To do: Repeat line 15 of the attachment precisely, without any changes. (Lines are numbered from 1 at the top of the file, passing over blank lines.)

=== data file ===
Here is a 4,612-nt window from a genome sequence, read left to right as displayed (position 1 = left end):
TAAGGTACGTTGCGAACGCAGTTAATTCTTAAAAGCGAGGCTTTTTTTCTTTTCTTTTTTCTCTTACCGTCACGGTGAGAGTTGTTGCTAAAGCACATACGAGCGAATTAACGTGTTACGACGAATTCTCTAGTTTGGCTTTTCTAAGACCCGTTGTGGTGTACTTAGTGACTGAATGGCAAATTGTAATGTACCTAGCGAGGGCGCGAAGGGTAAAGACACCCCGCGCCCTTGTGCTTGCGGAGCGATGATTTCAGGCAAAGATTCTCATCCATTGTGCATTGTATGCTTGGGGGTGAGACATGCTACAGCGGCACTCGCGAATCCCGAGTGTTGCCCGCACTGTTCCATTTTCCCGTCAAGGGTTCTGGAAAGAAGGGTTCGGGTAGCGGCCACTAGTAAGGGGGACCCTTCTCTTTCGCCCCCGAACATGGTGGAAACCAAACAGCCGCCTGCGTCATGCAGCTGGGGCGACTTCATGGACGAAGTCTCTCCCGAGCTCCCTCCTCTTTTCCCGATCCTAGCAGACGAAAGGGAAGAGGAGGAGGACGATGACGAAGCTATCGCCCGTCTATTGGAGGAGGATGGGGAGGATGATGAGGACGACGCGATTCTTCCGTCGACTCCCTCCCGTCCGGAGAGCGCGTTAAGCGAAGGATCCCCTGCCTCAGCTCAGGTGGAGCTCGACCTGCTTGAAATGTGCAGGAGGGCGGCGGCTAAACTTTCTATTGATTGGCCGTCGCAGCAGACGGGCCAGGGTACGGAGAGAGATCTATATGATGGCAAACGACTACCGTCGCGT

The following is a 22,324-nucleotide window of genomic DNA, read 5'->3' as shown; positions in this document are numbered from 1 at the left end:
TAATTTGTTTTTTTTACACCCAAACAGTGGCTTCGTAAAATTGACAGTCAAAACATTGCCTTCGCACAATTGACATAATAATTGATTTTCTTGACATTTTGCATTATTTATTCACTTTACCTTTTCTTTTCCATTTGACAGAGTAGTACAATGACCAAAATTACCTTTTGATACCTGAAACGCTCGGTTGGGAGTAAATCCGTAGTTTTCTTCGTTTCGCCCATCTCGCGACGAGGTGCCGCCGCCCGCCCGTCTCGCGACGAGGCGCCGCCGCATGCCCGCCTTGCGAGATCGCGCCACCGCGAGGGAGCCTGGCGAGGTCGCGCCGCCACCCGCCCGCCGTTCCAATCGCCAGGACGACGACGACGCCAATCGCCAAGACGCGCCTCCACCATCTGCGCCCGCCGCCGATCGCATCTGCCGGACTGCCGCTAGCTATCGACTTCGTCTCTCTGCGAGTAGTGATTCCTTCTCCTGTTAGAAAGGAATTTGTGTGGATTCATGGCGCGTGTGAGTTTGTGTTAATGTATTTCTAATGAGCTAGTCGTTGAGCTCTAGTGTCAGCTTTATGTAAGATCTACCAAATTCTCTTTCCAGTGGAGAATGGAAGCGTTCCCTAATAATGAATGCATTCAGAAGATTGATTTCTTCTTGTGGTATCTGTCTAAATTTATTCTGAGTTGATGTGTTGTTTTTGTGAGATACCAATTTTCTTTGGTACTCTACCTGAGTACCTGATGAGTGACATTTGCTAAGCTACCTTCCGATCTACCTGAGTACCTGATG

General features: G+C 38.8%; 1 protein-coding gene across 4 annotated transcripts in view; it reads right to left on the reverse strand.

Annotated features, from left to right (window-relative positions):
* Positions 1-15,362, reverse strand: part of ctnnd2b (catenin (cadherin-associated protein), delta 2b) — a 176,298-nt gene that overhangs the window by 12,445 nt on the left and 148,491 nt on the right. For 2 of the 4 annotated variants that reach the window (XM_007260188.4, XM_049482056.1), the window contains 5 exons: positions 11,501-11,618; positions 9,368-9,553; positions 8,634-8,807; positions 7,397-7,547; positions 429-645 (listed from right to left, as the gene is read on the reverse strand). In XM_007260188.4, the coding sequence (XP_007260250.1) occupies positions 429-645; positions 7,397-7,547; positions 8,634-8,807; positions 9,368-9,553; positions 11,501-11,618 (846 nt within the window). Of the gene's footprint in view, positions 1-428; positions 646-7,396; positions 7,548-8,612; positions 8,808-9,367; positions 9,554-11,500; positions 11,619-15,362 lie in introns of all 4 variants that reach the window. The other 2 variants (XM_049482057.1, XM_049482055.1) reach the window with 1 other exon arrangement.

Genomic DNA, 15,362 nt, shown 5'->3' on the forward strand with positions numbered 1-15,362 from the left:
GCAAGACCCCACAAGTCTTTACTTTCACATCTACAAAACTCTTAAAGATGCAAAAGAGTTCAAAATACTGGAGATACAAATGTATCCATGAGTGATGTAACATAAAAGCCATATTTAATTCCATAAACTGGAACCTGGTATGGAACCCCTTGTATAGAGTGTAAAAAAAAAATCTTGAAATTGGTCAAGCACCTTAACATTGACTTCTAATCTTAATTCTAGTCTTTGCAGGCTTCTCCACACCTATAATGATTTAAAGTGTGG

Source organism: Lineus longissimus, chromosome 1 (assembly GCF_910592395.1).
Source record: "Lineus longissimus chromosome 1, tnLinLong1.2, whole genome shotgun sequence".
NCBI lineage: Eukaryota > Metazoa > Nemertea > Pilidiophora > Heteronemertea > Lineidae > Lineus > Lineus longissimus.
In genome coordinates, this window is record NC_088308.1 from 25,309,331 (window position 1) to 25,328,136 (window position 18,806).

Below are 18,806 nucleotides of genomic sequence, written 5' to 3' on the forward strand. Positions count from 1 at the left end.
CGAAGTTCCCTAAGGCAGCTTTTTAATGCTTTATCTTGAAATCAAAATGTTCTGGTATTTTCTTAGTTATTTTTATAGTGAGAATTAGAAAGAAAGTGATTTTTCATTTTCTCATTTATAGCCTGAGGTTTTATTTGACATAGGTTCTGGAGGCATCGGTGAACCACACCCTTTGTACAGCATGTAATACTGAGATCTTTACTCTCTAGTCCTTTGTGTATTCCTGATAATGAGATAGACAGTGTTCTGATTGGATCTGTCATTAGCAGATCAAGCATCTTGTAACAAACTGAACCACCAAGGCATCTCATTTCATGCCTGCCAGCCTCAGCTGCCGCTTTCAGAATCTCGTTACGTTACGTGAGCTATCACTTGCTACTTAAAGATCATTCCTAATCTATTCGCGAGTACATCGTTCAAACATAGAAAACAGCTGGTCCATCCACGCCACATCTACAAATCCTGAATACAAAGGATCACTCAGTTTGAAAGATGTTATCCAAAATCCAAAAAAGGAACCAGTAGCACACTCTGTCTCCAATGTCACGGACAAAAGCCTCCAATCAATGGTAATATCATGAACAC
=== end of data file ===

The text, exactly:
CGAAGTTCCCTAAGGCAGCTTTTTAATGCTTTATCTTGAAATCAAAATGTTCTGGTATTTTCTTAGTTATTTTTATAGTGAGAATTAGAAAGAAAGTGATTTTTCATTTTCTCATTTATAGCCTGAGGTTTTATTTGACATAGGTTCTGGAGGCATCGGTGAACCACACCCTTTGTACAGCATGTAATACTGAGATCTTTACTCTCTAGTCCTTTGTGTATTCCTGATAATGAGATAGACAGTGTTCTGATTGGATCTGTCATTAGCAGATCAAGCATCTTGTAACAAACTGAACCACCAAGGCATCTCATTTCATGCCTGCCAGCCTCAGCTGCCGCTTTCAGAATCTCGTTACGTTACGTGAGCTATCACTTGCTACTTAAAGATCATTCCTAATCTATTCGCGAGTACATCGTTCAAACATAGAAAACAGCTGGTCCATCCACGCCACATCTACAAATCCTGAATACAAAGGATCACTCAGTTTGAAAGATGTTATCCAAAATCCAAAAAAGGAACCAGTAGCACACTCTGTCTCCAATGTCACGGACAAAAGCCTCCAATCAATGGTAATATCATGAACAC